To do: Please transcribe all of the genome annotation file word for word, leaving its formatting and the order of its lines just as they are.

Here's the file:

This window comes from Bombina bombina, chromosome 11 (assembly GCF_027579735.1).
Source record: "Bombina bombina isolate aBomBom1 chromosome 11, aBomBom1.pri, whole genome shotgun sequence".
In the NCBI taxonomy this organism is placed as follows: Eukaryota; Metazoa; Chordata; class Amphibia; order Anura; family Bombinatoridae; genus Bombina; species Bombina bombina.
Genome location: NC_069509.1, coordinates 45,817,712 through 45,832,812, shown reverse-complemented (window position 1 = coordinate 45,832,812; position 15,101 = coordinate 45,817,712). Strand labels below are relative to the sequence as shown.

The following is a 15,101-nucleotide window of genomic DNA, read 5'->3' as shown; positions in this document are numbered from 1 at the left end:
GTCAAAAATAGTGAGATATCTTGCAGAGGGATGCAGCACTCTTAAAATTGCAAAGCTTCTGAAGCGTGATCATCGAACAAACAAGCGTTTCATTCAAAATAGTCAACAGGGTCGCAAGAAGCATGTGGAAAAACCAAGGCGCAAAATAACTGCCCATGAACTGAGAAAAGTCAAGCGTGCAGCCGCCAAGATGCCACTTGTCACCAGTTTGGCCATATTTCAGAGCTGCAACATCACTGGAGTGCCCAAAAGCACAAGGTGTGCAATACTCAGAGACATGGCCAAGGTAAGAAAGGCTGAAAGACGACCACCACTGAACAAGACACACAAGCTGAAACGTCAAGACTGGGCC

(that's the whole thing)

This window comes from Bombina bombina, chromosome 11 (assembly GCF_027579735.1).
Source record: "Bombina bombina isolate aBomBom1 chromosome 11, aBomBom1.pri, whole genome shotgun sequence".
In the NCBI taxonomy this organism is placed as follows: Eukaryota; Metazoa; Chordata; class Amphibia; order Anura; family Bombinatoridae; genus Bombina; species Bombina bombina.
Genome location: NC_069509.1, coordinates 45,817,712 through 45,832,812, shown reverse-complemented (window position 1 = coordinate 45,832,812; position 15,101 = coordinate 45,817,712). Strand labels below are relative to the sequence as shown.

The following is a 15,101-nucleotide window of genomic DNA, read 5'->3' as shown; positions in this document are numbered from 1 at the left end:
GTCAAAAATAGTGAGATATCTTGCAGAGGGATGCAGCACTCTTAAAATTGCAAAGCTTCTGAAGCGTGATCATCGAACAAACAAGCGTTTCATTCAAAATAGTCAACAGGGTCGCAAGAAGCATGTGGAAAAACCAAGGCGCAAAATAACTGCCCATGAACTGAGAAAAGTCAAGCGTGCAGCCGCCAAGATGCCACTTGTCACCAGTTTGGCCATATTTCAGAGCTGCAACATCACTGGAGTGCCCAAAAGCACAAGGTGTGCAATACTCAGAGACATGGCCAAGGTAAGAAAGGCTGAAAGACGACCACCACTGAACAAGACACACAAGCTGAAACGTCAAGACTGGGCC